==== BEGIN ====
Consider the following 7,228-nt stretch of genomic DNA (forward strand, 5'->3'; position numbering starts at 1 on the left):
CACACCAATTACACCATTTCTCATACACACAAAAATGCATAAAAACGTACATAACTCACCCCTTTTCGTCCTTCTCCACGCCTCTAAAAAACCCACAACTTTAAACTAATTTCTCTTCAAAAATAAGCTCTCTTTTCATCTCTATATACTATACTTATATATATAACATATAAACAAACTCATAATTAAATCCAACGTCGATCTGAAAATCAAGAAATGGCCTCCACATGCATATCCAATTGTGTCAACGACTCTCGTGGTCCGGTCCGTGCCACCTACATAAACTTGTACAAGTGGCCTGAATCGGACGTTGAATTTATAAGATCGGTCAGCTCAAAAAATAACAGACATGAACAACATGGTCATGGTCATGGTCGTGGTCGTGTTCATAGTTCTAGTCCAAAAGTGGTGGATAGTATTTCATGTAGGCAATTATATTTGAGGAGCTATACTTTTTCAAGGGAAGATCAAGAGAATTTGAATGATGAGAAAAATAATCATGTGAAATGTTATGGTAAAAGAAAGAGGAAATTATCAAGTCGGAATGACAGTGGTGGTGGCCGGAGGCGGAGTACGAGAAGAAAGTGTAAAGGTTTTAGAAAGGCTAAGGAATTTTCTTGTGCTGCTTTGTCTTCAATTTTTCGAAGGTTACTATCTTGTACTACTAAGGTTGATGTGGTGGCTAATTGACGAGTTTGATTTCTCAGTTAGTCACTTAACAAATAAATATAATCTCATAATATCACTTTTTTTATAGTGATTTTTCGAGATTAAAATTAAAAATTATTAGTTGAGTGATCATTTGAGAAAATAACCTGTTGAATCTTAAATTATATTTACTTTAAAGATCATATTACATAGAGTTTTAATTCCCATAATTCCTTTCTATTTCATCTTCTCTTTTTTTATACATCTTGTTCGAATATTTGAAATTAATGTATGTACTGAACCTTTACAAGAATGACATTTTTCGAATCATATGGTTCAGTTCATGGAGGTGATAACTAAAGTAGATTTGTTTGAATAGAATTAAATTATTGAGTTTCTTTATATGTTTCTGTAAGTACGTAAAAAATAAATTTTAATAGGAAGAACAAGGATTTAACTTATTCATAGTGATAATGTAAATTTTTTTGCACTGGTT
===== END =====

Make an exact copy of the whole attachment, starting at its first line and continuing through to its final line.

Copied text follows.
Consider the following 7,228-nt stretch of genomic DNA (forward strand, 5'->3'; position numbering starts at 1 on the left):
CACACCAATTACACCATTTCTCATACACACAAAAATGCATAAAAACGTACATAACTCACCCCTTTTCGTCCTTCTCCACGCCTCTAAAAAACCCACAACTTTAAACTAATTTCTCTTCAAAAATAAGCTCTCTTTTCATCTCTATATACTATACTTATATATATAACATATAAACAAACTCATAATTAAATCCAACGTCGATCTGAAAATCAAGAAATGGCCTCCACATGCATATCCAATTGTGTCAACGACTCTCGTGGTCCGGTCCGTGCCACCTACATAAACTTGTACAAGTGGCCTGAATCGGACGTTGAATTTATAAGATCGGTCAGCTCAAAAAATAACAGACATGAACAACATGGTCATGGTCATGGTCGTGGTCGTGTTCATAGTTCTAGTCCAAAAGTGGTGGATAGTATTTCATGTAGGCAATTATATTTGAGGAGCTATACTTTTTCAAGGGAAGATCAAGAGAATTTGAATGATGAGAAAAATAATCATGTGAAATGTTATGGTAAAAGAAAGAGGAAATTATCAAGTCGGAATGACAGTGGTGGTGGCCGGAGGCGGAGTACGAGAAGAAAGTGTAAAGGTTTTAGAAAGGCTAAGGAATTTTCTTGTGCTGCTTTGTCTTCAATTTTTCGAAGGTTACTATCTTGTACTACTAAGGTTGATGTGGTGGCTAATTGACGAGTTTGATTTCTCAGTTAGTCACTTAACAAATAAATATAATCTCATAATATCACTTTTTTTATAGTGATTTTTCGAGATTAAAATTAAAAATTATTAGTTGAGTGATCATTTGAGAAAATAACCTGTTGAATCTTAAATTATATTTACTTTAAAGATCATATTACATAGAGTTTTAATTCCCATAATTCCTTTCTATTTCATCTTCTCTTTTTTTATACATCTTGTTCGAATATTTGAAATTAATGTATGTACTGAACCTTTACAAGAATGACATTTTTCGAATCATATGGTTCAGTTCATGGAGGTGATAACTAAAGTAGATTTGTTTGAATAGAATTAAATTATTGAGTTTCTTTATATGTTTCTGTAAGTACGTAAAAAATAAATTTTAATAGGAAGAACAAGGATTTAACTTATTCATAGTGATAATGTAAATTTTTTTGCACTGGTT